More than a year has passed since Rutgers student Tyler Clementi committed suicide by jumping off the George Washington Bridge after his roommate allegedly spied on him. Clementi’s death resulted in a national debate about the negative effects of cyberbullying.
This week, Clementi’s roommate, Dharun Ravi, is on trial after being indicted on 15 counts relating to the spying incident, including bias intimidation, invasion of privacy and tampering with evidence and a witness.
Though the national cyberbullying discussion focused mainly on secondary education students, college students say it remains an issue on campus.
“I feel like with social media it is easier to be a bully because you don’t have to face them,” University of Nebraska-Lincoln student Lorena Carmona said. “You become a completely different person online.”
In September of 2010, Ravi allegedly used a webcam to spy on Clementi having an intimate encounter with another male. Clementi committed suicide three days later.
His death sparked an outcry across the nation from those wanting to raise awareness of and prevent cyberbullying.
Fourteen states now have anti-bullying laws that contain the word “cyberbullying,” according to the Cyberbullying Research Center. In Arkansas, for example, a law that took effect in July 2011 defines cyberbullying as an offense committed someone who “transmits, sends or posts a communication by electronic means with the purpose to frighten, coerce, intimidate, threaten, abuse, harass or alarm another person,” and is a Class 3 misdemeanor.
“Tyler Clementi and others like him are first-hand examples of the effects of cyberbullying,” UNL student Kim Buckley said. “I think people really took a look at what was going on in terms of cyberbullying and are trying to put a stop to it.”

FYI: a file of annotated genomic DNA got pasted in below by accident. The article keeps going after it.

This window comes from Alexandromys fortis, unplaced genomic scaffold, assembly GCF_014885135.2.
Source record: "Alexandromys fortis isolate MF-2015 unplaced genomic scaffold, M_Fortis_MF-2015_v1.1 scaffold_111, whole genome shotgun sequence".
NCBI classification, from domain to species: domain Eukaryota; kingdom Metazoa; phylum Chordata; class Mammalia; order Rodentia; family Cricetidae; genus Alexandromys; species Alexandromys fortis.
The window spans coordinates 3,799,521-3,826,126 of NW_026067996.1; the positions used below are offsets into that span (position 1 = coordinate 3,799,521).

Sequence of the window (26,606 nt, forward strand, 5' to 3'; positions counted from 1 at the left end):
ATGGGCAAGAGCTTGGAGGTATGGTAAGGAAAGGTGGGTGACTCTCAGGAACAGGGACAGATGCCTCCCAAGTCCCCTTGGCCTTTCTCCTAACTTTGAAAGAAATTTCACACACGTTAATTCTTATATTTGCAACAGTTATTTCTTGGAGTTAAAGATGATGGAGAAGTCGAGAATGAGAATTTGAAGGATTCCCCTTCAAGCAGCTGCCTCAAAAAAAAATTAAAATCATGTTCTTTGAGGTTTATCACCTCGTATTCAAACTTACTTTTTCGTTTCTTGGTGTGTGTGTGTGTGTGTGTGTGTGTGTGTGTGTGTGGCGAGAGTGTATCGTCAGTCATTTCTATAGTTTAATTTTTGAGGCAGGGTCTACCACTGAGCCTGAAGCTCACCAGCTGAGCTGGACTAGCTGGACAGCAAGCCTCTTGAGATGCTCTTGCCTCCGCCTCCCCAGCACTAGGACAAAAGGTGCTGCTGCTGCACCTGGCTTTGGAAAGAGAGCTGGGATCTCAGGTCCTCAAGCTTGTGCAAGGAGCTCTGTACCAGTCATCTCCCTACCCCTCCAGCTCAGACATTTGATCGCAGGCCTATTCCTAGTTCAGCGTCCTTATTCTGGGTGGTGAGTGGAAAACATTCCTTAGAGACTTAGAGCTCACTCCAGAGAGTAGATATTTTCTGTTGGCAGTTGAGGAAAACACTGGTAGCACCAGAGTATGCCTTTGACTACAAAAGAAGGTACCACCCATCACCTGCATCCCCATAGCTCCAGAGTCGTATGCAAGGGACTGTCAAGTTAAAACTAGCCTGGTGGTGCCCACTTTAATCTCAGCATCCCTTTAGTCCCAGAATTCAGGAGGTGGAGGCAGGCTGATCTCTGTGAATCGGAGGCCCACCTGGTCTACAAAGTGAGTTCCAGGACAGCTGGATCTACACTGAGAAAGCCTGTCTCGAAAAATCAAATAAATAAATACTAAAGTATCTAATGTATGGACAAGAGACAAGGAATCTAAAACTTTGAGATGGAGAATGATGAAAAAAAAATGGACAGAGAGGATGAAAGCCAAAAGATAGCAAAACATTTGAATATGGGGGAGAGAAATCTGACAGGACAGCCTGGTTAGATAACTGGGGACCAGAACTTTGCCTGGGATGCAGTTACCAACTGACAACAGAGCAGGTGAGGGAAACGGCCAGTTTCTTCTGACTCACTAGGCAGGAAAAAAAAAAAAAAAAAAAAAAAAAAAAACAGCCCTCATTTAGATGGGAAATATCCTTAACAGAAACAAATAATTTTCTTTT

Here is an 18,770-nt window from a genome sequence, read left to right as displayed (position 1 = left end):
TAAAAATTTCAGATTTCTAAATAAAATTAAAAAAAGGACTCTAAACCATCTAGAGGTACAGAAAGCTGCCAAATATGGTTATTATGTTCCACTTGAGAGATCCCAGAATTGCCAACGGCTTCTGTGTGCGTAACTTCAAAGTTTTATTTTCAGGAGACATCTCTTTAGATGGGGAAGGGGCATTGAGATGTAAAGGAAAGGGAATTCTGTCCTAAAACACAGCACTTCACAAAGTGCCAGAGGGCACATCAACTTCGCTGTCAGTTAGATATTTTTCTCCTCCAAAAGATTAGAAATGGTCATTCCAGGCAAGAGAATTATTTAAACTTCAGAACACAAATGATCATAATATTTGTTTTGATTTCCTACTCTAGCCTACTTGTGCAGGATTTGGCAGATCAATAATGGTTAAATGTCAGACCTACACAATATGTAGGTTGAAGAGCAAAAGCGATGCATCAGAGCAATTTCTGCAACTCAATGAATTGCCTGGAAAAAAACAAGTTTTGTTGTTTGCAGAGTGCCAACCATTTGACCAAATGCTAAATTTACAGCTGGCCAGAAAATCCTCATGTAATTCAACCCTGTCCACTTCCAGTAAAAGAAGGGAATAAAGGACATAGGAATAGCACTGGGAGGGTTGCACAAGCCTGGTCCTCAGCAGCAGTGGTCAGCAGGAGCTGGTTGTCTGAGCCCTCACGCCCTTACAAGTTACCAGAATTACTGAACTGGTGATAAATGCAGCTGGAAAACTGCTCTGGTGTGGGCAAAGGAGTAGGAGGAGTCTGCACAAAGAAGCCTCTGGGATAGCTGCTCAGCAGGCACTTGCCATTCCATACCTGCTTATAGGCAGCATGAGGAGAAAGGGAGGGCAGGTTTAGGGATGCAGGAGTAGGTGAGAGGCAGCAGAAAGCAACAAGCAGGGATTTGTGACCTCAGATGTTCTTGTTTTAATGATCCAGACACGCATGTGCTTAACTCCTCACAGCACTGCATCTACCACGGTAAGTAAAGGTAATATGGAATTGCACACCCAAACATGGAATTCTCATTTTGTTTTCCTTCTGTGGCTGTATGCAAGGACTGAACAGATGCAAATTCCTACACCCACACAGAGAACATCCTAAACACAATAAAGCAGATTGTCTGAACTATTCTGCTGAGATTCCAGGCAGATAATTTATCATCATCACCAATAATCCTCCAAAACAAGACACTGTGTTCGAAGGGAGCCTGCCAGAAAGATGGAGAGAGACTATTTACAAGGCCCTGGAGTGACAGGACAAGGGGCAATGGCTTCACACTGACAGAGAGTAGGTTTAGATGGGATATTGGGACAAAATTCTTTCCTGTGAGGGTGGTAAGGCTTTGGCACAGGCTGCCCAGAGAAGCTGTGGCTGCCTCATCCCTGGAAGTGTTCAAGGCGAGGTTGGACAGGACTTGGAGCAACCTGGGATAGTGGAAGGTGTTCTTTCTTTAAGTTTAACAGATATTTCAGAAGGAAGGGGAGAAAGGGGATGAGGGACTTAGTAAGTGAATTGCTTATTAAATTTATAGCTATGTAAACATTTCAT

According to the Cyberbullying Research Center, half of all young people have been bullied through electronic means.
In a study conducted at Indiana State University, 22% of college students reported being cyberbullied, while 9% reported cyberbullying someone else, according to the school’s news release.
Kansas University student Erica Austin said cyberbullying isn’t something college students grow out of.
“I would say cyberbullying is an issue on all school campuses, whether it be elementary or college.” Austin said.
“I think that on college campuses it is often not seen or heard so it gets overlooked, probably because college students are older and do not tell many people what is going on. Or they keep it to themselves because they feel they can handle it.”
Students interviewed agreed that that, though progress has been made, universities can still do more to prevent cyberbullying for its students.
“With all this technology being so new-age and at the tip of a person’s fingers, it could be a bigger problem,” Carmona said. “Just one that isn’t broadcast around.”
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